Congress is in recess, but the debate over President Obama’s $3.6 trillion budget continues, as congressional staffers work behind closed doors to reconcile the Senate — and House — passed budgets.
These negotiations need to be monitored, because recent history (remember the AIG bonus language in the stimulus?) suggests non-public negotiations work against the American taxpayer. Conservative senators fought hard to protect Americans from many of the destructive policy initiatives in the president’s budget, but without a transparent conference committee, many of those victories will probably be fleeting.
One major difference is the reconciliation language in the House budget. The intent of reconciliation is to help the Senate pass politically unpopular deficit reduction measures. However, the House included the language to enable the nationalization of the college loan industry, to advance the first stage of government-run health care and President Obama’s energy tax. In a letter to colleagues, Sen. Robert Byrd (D-W.V.), said, “As one of the authors of the reconciliation process, I can tell you that the ironclad parliamentary procedures it authorizes were never intended for this purpose. Reconciliation was intended to adjust revenue and spending levels in order to reduce deficits.”
National Energy Tax Setback
Because of the complex nature of reconciliation, it could have been used to fast track a national energy tax, commonly called cap-and-trade. Fortunately, every Republican and 26 Democrats voted to adopt an amendment by Sen. Mike Johanns (R-Neb.) that prohibits the use of reconciliation to pass a national energy tax. The Senate adopted other amendments that would limit the economic damage caused by such a tax.
Sen. David Vitter’s (R-La.) amendment will protect the six million workers in the oil and natural gas industry. Another, by Sen. John Ensign (R-Nev.), would prevent any tax increases associated with climate change legislation. Two others, offered by Sens. John Thune (R-S.D.) and Kit Bond (R-Mo.), would prevent the implementation of a national energy tax if it would raise prices for consumers or cause jobs to be lost. Finally, an amendment by Sen. John Barrasso (R-Wyo.) prevents the regulation of livestock production in the name of climate change.
Tax Increases Unpopular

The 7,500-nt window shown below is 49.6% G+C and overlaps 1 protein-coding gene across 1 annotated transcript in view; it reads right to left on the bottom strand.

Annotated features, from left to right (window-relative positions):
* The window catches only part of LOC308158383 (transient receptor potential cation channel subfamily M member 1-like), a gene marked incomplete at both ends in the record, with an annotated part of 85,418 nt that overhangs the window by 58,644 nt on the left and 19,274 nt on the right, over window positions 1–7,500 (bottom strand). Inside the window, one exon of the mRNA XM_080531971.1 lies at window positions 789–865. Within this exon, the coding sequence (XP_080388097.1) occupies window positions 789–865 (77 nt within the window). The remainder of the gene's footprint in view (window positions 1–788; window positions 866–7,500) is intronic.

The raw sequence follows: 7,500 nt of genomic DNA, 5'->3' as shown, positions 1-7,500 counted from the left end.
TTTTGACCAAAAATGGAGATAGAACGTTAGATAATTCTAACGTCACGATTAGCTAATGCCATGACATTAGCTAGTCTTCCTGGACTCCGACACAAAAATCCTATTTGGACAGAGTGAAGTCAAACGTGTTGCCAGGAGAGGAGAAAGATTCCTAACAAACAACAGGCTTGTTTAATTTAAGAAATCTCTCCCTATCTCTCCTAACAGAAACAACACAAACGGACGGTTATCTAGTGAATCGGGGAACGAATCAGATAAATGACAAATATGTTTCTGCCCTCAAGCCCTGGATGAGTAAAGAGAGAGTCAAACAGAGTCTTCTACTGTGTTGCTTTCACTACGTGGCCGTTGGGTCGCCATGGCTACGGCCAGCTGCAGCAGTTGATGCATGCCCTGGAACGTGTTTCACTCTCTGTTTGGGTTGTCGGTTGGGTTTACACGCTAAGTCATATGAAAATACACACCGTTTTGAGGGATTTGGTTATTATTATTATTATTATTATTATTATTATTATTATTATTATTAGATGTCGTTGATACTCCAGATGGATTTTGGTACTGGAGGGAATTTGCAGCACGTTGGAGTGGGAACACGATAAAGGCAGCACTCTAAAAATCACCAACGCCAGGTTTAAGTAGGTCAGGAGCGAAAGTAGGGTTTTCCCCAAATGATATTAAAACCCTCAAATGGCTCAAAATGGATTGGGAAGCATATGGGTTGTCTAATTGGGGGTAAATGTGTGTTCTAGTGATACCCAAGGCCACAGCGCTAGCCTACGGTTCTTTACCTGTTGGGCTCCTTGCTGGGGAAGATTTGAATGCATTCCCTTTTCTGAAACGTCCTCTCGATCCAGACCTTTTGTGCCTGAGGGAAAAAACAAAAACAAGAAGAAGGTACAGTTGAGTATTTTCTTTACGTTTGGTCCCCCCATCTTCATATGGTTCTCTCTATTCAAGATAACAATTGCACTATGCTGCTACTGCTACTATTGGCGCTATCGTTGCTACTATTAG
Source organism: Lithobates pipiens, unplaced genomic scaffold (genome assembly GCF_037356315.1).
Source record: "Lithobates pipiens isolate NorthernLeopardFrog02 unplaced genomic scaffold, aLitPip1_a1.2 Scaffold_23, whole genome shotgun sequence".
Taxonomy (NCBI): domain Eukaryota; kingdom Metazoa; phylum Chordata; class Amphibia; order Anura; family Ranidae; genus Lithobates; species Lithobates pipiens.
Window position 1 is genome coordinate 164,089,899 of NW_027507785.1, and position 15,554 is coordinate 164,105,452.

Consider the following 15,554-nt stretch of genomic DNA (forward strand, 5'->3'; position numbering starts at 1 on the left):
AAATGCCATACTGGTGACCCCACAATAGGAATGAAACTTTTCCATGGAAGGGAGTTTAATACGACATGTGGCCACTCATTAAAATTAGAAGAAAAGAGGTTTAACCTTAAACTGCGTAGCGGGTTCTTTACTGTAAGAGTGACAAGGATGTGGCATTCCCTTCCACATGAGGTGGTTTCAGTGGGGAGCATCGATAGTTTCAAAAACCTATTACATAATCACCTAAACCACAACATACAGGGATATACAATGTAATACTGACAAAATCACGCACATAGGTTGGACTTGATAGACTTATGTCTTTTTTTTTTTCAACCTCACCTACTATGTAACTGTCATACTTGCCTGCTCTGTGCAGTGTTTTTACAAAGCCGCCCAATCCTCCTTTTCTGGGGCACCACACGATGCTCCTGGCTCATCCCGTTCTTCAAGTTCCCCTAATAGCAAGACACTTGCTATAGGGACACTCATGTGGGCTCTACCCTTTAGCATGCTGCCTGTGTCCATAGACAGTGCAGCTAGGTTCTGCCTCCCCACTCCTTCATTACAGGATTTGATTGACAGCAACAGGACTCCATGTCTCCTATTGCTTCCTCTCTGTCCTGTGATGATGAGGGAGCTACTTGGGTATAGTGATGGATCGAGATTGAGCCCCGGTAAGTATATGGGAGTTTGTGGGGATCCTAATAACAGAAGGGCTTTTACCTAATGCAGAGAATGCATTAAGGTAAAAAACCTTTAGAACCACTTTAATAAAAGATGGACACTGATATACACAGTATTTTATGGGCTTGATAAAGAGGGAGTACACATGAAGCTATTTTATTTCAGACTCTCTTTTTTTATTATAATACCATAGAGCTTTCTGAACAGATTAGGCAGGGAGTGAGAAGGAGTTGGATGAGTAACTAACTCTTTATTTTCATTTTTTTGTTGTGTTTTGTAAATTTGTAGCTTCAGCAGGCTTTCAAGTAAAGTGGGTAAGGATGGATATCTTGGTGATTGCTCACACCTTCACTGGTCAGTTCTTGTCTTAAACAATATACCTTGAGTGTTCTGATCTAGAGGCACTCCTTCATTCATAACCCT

The Senate rebuked several core elements of President Obama’s tax agenda, which is good news for married couples, small businesses, charities and anyone who finds the death tax offensive. Because the Senate adopted an amendment by Sen. Kay Bailey Hutchison (R-Texas), Obama’s proposed tax increases, which contain severe marriage penalties, will now be subject to a new procedural hurdle in the Senate.
The Senate also adopted amendments by Sen. John Cornyn (R-Texas) to protect small businesses from tax increases and Sen. Thune to protect charitable donations from taxation. Finally, the Senate adopted an amendment by Sen. Blanche Lincoln (D-Ark.) that would permanently reform the death tax, raising the threshold to $5 million per individual and $10 million per couple and lowering the tax rate to 35% rate. A better approach would have been to scrap the death tax all together, but Lincoln’s amendment is a step in the right direction.
Protecting Conservative Victories
Inserting conservative priorities into an otherwise destructive budget may be a fleeting victory though, as Speaker Pelosi, Senate Majority Leader Harry Reid and President Obama will try to eviscerate those protections during closed-door conference negotiations. The Senate’s chief negotiator will be none other than Budget Committee Chairman Kent Conrad (D-N.D.) who said, “I thank my colleague for his confidence in my ability to influence the outcome of the conference committee. I don’t think it may extend as far as he may wish or as far as I might wish.” In other words, without transparency, conservative victories may be short-lived.
During his presidential campaign and in his inaugural address, President Obama promised to “restore science to its rightful place.” In the 1970’s, scientists consider pumping extra carbon dioxide into the atmosphere to prevent global cooling. Now, the Associated Press reports, presidential science adviser Josh Holdren is claiming that a warming-induced catastrophe is imminent.
Holdren says that climate geo-engineering, such as polluting the upper atmosphere to reflect the sun’s ray, is an option “we might get desperate enough” to use. But if he believes the sun is heating the earth, why would he want to tax carbon emissions? He did address the CO2 issue by suggesting artificial trees could be used to absorb it from our atmosphere. Rather than valuing actual scientific debate, it sounds like Holdren and the administration are basing their climate policies on the movie Soylent Green.
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